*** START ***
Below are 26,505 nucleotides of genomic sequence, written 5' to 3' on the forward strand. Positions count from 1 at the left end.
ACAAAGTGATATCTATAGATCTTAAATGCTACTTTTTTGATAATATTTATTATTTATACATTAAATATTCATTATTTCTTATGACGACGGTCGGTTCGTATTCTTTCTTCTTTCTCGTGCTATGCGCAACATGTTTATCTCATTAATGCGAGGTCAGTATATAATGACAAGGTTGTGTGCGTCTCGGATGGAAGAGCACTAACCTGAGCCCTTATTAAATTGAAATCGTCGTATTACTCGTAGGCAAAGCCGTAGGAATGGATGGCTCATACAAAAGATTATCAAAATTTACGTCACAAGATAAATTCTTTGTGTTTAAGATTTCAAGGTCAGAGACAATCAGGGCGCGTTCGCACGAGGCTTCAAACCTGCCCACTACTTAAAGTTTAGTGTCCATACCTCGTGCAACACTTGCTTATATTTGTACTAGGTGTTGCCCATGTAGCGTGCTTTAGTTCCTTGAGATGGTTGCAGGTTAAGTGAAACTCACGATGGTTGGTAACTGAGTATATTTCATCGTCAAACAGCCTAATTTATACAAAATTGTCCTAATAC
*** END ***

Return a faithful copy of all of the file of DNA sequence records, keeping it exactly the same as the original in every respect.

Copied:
Below are 26,505 nucleotides of genomic sequence, written 5' to 3' on the forward strand. Positions count from 1 at the left end.
ACAAAGTGATATCTATAGATCTTAAATGCTACTTTTTTGATAATATTTATTATTTATACATTAAATATTCATTATTTCTTATGACGACGGTCGGTTCGTATTCTTTCTTCTTTCTCGTGCTATGCGCAACATGTTTATCTCATTAATGCGAGGTCAGTATATAATGACAAGGTTGTGTGCGTCTCGGATGGAAGAGCACTAACCTGAGCCCTTATTAAATTGAAATCGTCGTATTACTCGTAGGCAAAGCCGTAGGAATGGATGGCTCATACAAAAGATTATCAAAATTTACGTCACAAGATAAATTCTTTGTGTTTAAGATTTCAAGGTCAGAGACAATCAGGGCGCGTTCGCACGAGGCTTCAAACCTGCCCACTACTTAAAGTTTAGTGTCCATACCTCGTGCAACACTTGCTTATATTTGTACTAGGTGTTGCCCATGTAGCGTGCTTTAGTTCCTTGAGATGGTTGCAGGTTAAGTGAAACTCACGATGGTTGGTAACTGAGTATATTTCATCGTCAAACAGCCTAATTTATACAAAATTGTCCTAATAC